Expect also promises of changes to how the system works, including limiting the amount that families have to pay for care if need it.
Reports the prime minister will raise NI, a tax paid by workers and employers, to cover costs for the plans has received a terse response from Conservatives.
The party made a manifesto commitment not to raise NI, income tax or VAT during the 2019 general election.
One cabinet minister has told the BBC a National Insurance hike was “the wrong thing to do, and the wrong way to go about it”.
Tory former chancellors Lord Hammond, Lord Clarke and Lord Lamont have all criticised the plan, while former Tory PM Sir John Major has called it “regressive”.
Mr Johnson announced after taking office in 2019 that he had a “clear plan” to fix the “crisis” facing the sector.
Reports suggested the overhaul will place a limit – or “cap” – on the lifetime contributions made by individuals, with the taxpayer funding costs on top of this.
This would be a version of a plan suggested by Sir Andrew Dilnot, who advocated a £35,000 lifetime cap in 2011.
It was put into law in 2014 under the Conservative-Liberal Democrat coalition, but delayed and then eventually ditched under David Cameron.
His successor, Theresa May, later suggested and then abandoned a form of the proposals in 2017.
Former Labour health secretary and Mayor of Greater Manchester Andy Burnham said an NI rise was “flawed” and “unfair” – and suggested ministers should instead ask all pensioners to make a contribution of 10% of their estate, topped up by rises in other taxes, such as capital gains tax.
He told BBC Radio 4’s Today programme he wanted “to introduce the NHS principle to social care – everyone would be required to contribute, but everyone would benefit”.
Mr Burnham said “for the vast majority of people they’d have peace of mind at a lower cost” and “I don’t see how you can do this without asking pensioners to make a contribution”.
Meanwhile, Wayne Fitzgerald, Conservative leader of Peterborough City Council, has said he does not think people would mind a tax if they had confidence that it was going to be used for social care.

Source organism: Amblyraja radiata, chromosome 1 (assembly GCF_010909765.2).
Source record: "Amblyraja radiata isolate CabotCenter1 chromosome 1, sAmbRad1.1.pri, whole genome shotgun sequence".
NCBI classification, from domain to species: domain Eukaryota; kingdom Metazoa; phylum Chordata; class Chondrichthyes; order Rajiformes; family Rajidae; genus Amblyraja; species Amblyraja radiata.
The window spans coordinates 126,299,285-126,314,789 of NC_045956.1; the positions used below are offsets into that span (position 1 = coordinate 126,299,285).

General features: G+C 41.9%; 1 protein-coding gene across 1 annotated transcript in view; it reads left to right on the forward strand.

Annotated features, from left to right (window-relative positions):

What are the challenges facing social care?
- In 2019/20, local authorities received 1.9 million requests for support, according to the Kings Fund – up by more than 100,000 in five years
- While 1.4 million were from older people, 560,00 came from working age adults
- In total, 839,000 people received long-term care – 548,000 older people and 290,000 working-age adults
- But despite the rise in demand, the total expenditure on adult social care was only £99m more than in 2010/11, with council spending in England about 3% lower than in 2010
- An ageing population also means growing demand, and Age UK estimates 1.5 million people in England don’t get the help they need
- The fees local authorities pay for care – in a person’s own home or a care home – vary hugely
- People who don’t qualify for free care are often charged more, with no maximum limit on costs
- There are huge staff shortages – Age UK estimates there are about 45,000 vacancies
The social care system is devolved across the four UK nations, meaning governments need to develop separate solutions.
In England, social care is generally not provided for free. Typically, only those with savings and assets worth less than £23,250 can get help from their council and there is no overall limit on costs.
Personal care, such as help with washing and dressing, is free in Scotland for those assessed by their local authority as needing it. Those in a home still have to contribute towards accommodation costs.
Some care costs are capped in Wales, and home care is free for the over-75s in Northern Ireland.